The popular garden geranium is not considered cold hardy, although plants may survive a light frost. If removed from the ground and preserved over winter, you may keep geraniums for more than one year. More robust hardy geraniums, however, are cold hardy.
Garden geraniums, members of the genus pelargonium originating from South Africa, are hardy in U.S. Department of Agriculture zones 9 and 10. This means that these flowering plants can survive exposure to cold temperatures as low as 20 to 25 degrees Fahrenheit. Therefore, in colder regions, garden geraniums are considered annuals.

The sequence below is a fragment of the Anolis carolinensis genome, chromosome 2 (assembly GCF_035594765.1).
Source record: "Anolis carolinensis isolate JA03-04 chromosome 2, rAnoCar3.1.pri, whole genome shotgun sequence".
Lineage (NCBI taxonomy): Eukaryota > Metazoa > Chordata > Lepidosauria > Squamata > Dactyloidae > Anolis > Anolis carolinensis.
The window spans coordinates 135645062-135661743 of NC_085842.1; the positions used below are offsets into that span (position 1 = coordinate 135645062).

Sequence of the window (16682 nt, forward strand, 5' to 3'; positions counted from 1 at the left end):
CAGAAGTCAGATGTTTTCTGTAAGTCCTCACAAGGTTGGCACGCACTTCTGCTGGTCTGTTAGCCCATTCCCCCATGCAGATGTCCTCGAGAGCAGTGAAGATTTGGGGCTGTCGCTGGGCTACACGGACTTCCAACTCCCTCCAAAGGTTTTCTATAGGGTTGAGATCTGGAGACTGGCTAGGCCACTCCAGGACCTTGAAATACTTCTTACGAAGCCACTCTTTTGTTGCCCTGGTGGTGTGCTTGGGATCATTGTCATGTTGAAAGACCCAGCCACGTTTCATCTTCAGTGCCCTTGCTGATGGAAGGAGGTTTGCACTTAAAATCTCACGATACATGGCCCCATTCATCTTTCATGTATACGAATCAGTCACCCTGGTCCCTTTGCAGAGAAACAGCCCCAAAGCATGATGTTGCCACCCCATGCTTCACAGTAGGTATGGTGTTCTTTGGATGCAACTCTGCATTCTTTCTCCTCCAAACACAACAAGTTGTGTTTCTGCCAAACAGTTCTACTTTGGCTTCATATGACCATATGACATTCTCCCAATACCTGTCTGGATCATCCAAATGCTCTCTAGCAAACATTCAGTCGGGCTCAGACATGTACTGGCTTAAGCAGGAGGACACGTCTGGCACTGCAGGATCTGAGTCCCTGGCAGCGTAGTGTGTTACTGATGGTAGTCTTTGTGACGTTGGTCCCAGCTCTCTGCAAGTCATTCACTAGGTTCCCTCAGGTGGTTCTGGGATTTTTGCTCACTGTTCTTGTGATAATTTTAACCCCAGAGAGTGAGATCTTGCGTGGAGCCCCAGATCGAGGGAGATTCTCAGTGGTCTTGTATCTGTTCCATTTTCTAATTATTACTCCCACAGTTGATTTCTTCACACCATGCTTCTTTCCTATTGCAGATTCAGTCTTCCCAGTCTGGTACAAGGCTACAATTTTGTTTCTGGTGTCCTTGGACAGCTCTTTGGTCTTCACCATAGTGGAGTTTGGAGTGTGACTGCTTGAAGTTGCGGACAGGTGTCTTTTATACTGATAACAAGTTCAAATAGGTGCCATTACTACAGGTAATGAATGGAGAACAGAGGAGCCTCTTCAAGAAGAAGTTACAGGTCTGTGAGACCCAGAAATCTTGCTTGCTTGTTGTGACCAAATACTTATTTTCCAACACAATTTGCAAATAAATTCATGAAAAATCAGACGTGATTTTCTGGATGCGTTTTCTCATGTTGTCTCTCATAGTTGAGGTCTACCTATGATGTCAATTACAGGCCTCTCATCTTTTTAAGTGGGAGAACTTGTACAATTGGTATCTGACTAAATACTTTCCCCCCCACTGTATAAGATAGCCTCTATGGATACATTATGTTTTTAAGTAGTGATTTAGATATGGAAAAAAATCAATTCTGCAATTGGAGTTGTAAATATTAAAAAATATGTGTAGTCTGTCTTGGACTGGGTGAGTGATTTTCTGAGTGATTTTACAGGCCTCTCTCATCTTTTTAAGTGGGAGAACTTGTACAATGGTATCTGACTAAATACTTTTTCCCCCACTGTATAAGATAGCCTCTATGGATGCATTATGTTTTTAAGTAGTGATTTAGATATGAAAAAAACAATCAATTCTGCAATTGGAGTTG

It is possible, however, to preserve your garden geraniums over winter even if you live in zone 8 or further north. You can dig out pelargonium species, repot and bring inside during cold months. Or you can dig up geraniums, remove soil from roots, wrap roots in newspaper and store in a cool, dry location until after the final frost.
Members of the geranium genus, also known as hardy geraniums or cranesbills, however, are considered cold hardy. These geraniums can survive temperatures as low as minus 20 degrees Fahrenheit or as far north as zone 5 in the United States. They will lie dormant during winter, growing new leaves in the spring.